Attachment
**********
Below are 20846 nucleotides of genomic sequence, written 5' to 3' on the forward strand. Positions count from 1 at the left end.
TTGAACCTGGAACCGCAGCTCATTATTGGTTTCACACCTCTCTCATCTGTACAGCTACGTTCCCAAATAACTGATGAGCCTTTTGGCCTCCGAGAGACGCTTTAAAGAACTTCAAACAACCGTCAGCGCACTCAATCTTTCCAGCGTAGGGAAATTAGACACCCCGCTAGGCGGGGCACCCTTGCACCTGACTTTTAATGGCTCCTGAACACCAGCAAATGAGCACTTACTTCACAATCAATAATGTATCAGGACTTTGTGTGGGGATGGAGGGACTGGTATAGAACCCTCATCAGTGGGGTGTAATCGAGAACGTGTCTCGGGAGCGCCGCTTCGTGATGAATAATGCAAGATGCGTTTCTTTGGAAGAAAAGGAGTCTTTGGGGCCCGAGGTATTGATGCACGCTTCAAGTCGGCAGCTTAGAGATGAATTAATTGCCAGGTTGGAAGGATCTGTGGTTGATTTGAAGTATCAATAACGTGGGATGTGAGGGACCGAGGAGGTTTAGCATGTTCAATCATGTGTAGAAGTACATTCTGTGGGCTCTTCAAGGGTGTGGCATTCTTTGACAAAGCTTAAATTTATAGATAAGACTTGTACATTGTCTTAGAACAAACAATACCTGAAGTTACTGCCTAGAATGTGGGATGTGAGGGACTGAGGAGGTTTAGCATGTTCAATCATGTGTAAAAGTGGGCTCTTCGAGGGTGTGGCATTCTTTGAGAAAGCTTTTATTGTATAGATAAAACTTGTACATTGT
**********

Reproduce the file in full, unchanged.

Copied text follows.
Below are 20846 nucleotides of genomic sequence, written 5' to 3' on the forward strand. Positions count from 1 at the left end.
TTGAACCTGGAACCGCAGCTCATTATTGGTTTCACACCTCTCTCATCTGTACAGCTACGTTCCCAAATAACTGATGAGCCTTTTGGCCTCCGAGAGACGCTTTAAAGAACTTCAAACAACCGTCAGCGCACTCAATCTTTCCAGCGTAGGGAAATTAGACACCCCGCTAGGCGGGGCACCCTTGCACCTGACTTTTAATGGCTCCTGAACACCAGCAAATGAGCACTTACTTCACAATCAATAATGTATCAGGACTTTGTGTGGGGATGGAGGGACTGGTATAGAACCCTCATCAGTGGGGTGTAATCGAGAACGTGTCTCGGGAGCGCCGCTTCGTGATGAATAATGCAAGATGCGTTTCTTTGGAAGAAAAGGAGTCTTTGGGGCCCGAGGTATTGATGCACGCTTCAAGTCGGCAGCTTAGAGATGAATTAATTGCCAGGTTGGAAGGATCTGTGGTTGATTTGAAGTATCAATAACGTGGGATGTGAGGGACCGAGGAGGTTTAGCATGTTCAATCATGTGTAGAAGTACATTCTGTGGGCTCTTCAAGGGTGTGGCATTCTTTGACAAAGCTTAAATTTATAGATAAGACTTGTACATTGTCTTAGAACAAACAATACCTGAAGTTACTGCCTAGAATGTGGGATGTGAGGGACTGAGGAGGTTTAGCATGTTCAATCATGTGTAAAAGTGGGCTCTTCGAGGGTGTGGCATTCTTTGAGAAAGCTTTTATTGTATAGATAAAACTTGTACATTGT